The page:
Strafer, who is handling her case, questioned the administrative fees and whether they accurately accounted for the costs Treasury incurs. "This shouldn't be some sort of moneymaking enterprise here," he said.
He was able to get her case moved back to FEMA for review. Two other cases were dismissed at Treasury, only after the people appealed, were denied and turned to Strafer, who had a contact inside FEMA.
"While it's good that we are getting favorable dispositions it shows me that many of the debts that are sent to Treasury should not be recouped if they were looked at more thoroughly by FEMA," Strafer said in an email.
Treasury officials said the agency does not make money on the collection, and the fees cover administrative costs, which can include hiring private collection agencies.
After Treasury is sent a debt notice, the agency searches a database to see if the money can be collected electronically by garnishing tax refunds, wages, retirement pay or benefits such as Social Security. In those cases, the fees assessed are between $17 and $27, according to a high-level official with Treasury's Bureau of Fiscal Service, which collects debt.
In fiscal year 2014, 74 percent of FEMA debt Treasury collected was through database queries and garnishment, said Bureau of the Fiscal Service spokesman Tom Longnecker.
Of the more than 3,500 debt collection notices sent to Sandy applicants in New York and New Jersey, less than one-quarter were during the 2014 fiscal year cited by Longnecker, federal records show.
If Treasury must do more, such as work with debtors or use a private debt collection agency, the 28 to 30 percent interest is charged.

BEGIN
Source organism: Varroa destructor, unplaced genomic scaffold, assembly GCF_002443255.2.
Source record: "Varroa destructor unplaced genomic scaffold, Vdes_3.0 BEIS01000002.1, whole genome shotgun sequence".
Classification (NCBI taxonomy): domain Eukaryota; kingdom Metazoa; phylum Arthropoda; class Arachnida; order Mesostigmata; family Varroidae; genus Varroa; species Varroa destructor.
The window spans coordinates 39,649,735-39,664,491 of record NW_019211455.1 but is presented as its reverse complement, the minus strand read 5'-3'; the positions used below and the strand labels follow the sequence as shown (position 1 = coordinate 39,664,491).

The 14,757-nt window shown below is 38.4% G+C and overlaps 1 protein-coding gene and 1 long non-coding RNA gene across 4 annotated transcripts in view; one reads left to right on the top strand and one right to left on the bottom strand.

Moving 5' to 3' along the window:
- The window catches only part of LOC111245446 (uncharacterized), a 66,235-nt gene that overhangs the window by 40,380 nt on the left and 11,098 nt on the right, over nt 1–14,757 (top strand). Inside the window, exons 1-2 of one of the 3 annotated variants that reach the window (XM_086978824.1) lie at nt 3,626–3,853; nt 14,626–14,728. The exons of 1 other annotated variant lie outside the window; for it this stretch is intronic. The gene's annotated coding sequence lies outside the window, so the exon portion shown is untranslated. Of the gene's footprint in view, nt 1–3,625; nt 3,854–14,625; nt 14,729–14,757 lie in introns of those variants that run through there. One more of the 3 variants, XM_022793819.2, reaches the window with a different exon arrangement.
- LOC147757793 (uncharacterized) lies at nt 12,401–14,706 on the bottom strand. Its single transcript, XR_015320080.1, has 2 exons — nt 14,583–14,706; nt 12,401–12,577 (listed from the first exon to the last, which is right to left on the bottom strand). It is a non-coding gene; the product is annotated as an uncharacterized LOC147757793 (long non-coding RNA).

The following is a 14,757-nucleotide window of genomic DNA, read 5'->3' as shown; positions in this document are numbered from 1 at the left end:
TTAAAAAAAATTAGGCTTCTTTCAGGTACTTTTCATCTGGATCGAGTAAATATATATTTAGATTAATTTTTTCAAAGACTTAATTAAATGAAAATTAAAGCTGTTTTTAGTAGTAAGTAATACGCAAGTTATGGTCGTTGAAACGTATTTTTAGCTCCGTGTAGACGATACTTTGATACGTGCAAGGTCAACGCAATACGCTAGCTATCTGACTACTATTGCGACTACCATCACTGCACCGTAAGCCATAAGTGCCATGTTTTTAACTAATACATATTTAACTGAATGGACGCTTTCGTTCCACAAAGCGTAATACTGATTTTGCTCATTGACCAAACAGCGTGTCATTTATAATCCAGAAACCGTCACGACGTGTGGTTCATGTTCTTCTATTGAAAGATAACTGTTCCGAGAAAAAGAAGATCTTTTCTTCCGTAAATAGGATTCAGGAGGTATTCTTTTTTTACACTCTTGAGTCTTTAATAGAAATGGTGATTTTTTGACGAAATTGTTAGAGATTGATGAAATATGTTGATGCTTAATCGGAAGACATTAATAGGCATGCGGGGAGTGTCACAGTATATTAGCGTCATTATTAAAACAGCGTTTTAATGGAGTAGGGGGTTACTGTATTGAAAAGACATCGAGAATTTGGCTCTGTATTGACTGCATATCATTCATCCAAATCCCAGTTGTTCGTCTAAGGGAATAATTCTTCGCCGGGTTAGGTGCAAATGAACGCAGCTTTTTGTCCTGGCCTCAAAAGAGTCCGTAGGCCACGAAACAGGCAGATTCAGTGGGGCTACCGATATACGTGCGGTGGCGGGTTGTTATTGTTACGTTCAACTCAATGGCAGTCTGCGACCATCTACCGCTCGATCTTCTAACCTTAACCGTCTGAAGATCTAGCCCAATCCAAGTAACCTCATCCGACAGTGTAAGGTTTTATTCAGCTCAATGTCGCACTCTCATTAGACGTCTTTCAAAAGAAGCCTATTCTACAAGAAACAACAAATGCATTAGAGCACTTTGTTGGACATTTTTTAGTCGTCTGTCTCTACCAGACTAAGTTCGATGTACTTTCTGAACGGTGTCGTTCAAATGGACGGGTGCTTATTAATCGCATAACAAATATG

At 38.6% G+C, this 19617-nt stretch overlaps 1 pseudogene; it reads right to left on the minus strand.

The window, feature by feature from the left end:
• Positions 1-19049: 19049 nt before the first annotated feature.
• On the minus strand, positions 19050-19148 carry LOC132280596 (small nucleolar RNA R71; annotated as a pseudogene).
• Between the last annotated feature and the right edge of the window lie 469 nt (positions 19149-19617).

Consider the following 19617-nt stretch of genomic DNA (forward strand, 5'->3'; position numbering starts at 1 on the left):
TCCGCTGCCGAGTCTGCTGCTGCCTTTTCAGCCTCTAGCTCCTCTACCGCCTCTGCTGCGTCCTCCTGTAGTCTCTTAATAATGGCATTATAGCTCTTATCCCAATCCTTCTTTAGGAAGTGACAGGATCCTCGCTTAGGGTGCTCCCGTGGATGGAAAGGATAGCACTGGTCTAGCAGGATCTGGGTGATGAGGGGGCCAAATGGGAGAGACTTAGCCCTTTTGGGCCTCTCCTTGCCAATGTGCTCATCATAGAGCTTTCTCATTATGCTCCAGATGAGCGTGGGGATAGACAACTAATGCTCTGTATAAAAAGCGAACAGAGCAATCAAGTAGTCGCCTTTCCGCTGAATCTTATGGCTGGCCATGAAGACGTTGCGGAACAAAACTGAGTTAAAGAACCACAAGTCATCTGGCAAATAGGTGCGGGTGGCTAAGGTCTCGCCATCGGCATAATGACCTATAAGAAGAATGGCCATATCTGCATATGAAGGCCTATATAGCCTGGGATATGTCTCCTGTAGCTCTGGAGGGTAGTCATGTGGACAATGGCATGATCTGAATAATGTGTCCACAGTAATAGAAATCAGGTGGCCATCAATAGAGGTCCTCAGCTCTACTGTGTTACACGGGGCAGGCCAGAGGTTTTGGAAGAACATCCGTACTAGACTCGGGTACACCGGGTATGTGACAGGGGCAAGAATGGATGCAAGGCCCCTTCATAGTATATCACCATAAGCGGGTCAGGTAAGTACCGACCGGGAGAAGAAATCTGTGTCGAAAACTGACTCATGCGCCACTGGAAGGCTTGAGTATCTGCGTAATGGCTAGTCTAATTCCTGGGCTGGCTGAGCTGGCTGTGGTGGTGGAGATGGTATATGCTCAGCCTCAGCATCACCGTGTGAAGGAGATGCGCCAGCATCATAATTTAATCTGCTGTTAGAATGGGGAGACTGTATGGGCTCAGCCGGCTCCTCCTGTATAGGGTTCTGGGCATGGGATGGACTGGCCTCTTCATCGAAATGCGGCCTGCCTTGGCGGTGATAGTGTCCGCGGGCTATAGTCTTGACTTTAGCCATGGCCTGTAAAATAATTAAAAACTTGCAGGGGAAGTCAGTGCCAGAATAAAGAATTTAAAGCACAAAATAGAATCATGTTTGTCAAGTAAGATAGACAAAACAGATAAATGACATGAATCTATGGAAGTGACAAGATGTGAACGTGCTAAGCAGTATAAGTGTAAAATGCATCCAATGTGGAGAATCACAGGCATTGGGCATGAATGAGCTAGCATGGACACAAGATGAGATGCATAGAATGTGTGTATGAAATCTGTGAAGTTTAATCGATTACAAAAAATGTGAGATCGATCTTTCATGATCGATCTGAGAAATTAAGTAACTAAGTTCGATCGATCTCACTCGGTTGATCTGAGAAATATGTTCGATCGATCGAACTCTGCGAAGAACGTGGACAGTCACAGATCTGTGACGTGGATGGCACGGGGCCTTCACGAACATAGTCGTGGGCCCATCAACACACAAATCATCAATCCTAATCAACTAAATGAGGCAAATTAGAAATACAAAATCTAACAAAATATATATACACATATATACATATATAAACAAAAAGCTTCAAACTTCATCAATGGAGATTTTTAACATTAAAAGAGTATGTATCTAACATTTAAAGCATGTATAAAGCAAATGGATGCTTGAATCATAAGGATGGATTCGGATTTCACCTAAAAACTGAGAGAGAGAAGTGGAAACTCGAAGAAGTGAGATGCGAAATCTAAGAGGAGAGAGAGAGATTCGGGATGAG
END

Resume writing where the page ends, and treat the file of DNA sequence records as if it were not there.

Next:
"Treasury is trying to cover its costs of collection," the official said. "We're not making a profit on this."
People can also apply for their case to be reviewed. "We can't, by law, just waive fees and costs but we can look at people's financial circumstances," the official said.
Politicians are trying to halt the collections but have not been successful.
Bills in the House of Representatives and the Senate are looking to waive the debt so long as it was not the result of fraud. A bill sponsored by Sen. Robert Menendez (D-N.J.) has been referred to the committee on homeland security and governmental affairs. A House version, filed by Rep. Lou Barletta (R-Pa.), is awaiting floor consideration and should be brought up this month, said Gabriel J. Bitol, legislative director for Rep. Gregory W. Meeks (D-St. Albans).
Meeks plans to introduce legislation that would give individuals more protection when debt goes to collection, including restricting when Treasury can collect debt, Bitol said.
"Requiring superstorm Sandy victims to repay thousands of dollars in aid, 2 1/2 years after the storm, is wrong and counterproductive, since these funds have already been spent on necessary repairs," Sen. Chuck Schumer (D-N.Y.) said. "FEMA should waive all debt among superstorm Sandy victims, except where there is clear evidence of fraud."
Rep. Kathleen Rice (D-Garden City) called the penalties "bureaucracy at its most baffling and most outrageous, and it has to stop."